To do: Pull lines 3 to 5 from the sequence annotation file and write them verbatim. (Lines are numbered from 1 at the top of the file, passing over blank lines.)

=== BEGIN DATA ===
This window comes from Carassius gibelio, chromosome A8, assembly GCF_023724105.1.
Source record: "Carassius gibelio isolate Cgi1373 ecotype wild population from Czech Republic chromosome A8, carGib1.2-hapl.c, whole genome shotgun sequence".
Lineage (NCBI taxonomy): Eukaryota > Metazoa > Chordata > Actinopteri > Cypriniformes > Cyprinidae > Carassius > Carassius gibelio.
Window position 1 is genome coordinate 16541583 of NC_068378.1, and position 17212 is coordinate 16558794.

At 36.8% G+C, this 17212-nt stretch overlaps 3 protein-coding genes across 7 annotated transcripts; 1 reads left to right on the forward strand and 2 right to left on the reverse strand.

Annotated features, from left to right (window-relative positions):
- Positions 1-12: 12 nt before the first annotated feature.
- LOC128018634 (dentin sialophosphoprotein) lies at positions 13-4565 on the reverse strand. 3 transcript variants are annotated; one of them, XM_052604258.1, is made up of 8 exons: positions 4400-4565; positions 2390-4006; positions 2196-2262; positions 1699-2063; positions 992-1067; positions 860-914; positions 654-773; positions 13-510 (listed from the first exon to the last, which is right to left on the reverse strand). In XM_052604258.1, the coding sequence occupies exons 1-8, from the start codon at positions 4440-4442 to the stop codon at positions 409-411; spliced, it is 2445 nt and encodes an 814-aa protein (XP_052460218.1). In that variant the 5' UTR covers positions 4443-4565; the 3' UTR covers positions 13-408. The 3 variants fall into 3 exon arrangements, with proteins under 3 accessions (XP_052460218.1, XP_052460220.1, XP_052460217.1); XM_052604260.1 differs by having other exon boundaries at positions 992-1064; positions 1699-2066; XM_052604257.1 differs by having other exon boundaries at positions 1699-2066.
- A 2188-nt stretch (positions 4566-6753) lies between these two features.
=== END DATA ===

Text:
Lineage (NCBI taxonomy): Eukaryota > Metazoa > Chordata > Actinopteri > Cypriniformes > Cyprinidae > Carassius > Carassius gibelio.
Window position 1 is genome coordinate 16541583 of NC_068378.1, and position 17212 is coordinate 16558794.

At 36.8% G+C, this 17212-nt stretch overlaps 3 protein-coding genes across 7 annotated transcripts; 1 reads left to right on the forward strand and 2 right to left on the reverse strand.